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Old 08-11-2016, 08:25 PM   #61
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This thread is going along pretty sensibly, bringing up issues which are both interesting and worthy of discussion. I hope it stays that way, since I am enjoying it.
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Old 08-11-2016, 09:02 PM   #62
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"Assault rifles" use a round designed to shoot animals dog-sized or smaller, so-called "varmint" cartridges. Typical hunting rifles use much more powerful cartridges. Just because certain firearms look militaristic doesn't necessarily mean they are more deadly than those designed for civilian use.
Not quite. Assault rifles use a round designed to kill *people*, and they do that more effectively than large-bore hunting rifles in most circumstances. There is a reason they're used by military and militia forces, and it's not that they 'look militaristic.' They may also be fine for shooting varmints, but that certainly is not what they are designed for.

I'm sure we can agree that both are deadly.
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Old 08-11-2016, 09:15 PM   #63
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Not quite. Assault rifles use a round designed to kill *people*, and they do that more effectively than large-bore hunting rifles in most circumstances. There is a reason they're used by military and militia forces, and it's not that they 'look militaristic.' They may also be fine for shooting varmints, but that certainly is not what they are designed for.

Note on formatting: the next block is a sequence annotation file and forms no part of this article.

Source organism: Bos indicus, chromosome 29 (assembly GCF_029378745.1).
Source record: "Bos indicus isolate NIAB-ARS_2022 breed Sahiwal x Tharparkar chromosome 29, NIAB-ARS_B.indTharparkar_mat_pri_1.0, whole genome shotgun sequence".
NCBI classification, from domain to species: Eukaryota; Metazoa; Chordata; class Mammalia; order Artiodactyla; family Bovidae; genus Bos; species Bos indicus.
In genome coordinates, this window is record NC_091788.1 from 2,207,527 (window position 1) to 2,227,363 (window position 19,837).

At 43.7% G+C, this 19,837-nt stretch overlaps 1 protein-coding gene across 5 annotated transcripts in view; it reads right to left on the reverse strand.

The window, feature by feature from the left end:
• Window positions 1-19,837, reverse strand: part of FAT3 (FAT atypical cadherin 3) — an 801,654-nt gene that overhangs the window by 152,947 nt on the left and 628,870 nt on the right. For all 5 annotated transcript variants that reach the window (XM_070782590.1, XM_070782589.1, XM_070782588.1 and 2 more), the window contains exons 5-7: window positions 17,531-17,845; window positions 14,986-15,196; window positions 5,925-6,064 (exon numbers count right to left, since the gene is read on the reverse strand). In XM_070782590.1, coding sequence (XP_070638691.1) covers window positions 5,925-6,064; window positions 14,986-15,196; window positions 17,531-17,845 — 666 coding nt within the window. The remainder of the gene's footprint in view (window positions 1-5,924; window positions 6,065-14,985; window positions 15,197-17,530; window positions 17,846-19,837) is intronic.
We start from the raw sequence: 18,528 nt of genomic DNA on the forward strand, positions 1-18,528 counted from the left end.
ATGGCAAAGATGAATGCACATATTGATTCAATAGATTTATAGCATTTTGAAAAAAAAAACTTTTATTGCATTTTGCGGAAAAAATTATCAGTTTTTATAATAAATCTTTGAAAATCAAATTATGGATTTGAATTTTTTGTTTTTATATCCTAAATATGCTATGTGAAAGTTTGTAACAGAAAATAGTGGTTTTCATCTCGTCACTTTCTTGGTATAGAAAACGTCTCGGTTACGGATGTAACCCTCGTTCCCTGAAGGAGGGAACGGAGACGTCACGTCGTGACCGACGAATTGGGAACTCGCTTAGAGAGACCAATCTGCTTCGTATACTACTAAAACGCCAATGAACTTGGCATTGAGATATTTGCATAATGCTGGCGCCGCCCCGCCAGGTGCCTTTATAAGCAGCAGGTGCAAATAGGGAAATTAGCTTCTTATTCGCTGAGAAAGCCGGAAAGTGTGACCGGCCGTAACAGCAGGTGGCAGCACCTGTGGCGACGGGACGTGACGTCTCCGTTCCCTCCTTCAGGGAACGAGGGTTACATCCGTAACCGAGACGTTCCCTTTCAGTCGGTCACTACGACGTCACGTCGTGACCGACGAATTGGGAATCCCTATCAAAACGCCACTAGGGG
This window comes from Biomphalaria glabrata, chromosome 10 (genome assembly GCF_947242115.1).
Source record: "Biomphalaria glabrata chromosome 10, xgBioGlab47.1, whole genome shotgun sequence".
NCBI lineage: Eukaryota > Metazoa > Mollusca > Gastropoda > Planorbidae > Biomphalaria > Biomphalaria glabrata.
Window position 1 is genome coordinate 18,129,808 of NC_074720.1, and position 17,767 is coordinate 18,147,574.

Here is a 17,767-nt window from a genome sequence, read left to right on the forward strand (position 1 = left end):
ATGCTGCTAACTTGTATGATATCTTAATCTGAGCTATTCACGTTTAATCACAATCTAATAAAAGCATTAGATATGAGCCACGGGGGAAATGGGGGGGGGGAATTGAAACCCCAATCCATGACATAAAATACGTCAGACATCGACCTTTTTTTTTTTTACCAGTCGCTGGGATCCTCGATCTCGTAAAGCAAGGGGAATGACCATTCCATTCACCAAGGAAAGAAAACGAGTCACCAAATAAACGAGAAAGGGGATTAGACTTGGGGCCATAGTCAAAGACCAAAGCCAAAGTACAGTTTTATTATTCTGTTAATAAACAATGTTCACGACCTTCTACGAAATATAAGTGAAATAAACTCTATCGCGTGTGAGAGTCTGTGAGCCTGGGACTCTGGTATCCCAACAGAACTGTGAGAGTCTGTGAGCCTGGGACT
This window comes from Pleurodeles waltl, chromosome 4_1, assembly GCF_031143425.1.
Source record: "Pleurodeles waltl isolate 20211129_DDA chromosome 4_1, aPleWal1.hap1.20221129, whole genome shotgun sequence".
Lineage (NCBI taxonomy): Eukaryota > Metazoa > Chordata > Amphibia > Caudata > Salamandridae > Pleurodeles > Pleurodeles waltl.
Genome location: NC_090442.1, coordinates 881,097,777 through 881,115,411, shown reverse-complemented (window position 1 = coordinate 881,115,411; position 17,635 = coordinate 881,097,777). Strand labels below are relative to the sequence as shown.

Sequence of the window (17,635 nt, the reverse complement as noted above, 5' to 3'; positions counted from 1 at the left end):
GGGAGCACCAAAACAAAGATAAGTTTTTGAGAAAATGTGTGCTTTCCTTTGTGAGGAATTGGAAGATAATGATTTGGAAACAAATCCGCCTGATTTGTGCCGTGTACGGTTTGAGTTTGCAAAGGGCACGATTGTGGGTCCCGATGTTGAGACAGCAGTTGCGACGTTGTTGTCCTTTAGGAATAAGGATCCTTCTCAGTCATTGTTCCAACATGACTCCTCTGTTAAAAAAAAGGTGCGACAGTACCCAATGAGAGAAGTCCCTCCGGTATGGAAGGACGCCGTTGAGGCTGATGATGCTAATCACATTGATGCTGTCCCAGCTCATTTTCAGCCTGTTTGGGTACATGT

I'm sure we can agree that both are deadly.
Cant argue with the logic...unfortunately from my experience the definition is based more on features than caliber.

Anyway it is ridiculous as weapons like boats have different designs/performance for different situations....a single shot 22 snub can kill a single person as well as an atomic bomb...everything in between is just a matter of selection of tool for the job.

All gun arguments are silly as every point has a counterpoint.

Either they should be available to law abiding citizens or not...the degree is only argued by people ignorant of weapons and tactics....or entirely political.
I hate getting into it as I really don't care about anything except listening to fallacy.
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Old 08-11-2016, 09:52 PM   #64
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Profiling is alive and well. I'm a 74 year old Caucasian with silver hair. My wife is Caucasian, of a certain age and variable hair color. We live on an 8 - 10 kt boat and house a Toy Poodle and a Chihuahua. We fly an American flag off the stern and a yacht club burgee off the bow. We have been boarded by the CG 3 times in the last 18 months. Now that's profiling.

I must say that they have always been courteous, asked if I had any weapons aboard and I told them yes, a 12 ga shotgun. They were more concerned with the Chihuahua than anything else. In one instance it turned out that the boarding officer went to high school with my daughter. Even so I hate being profiled.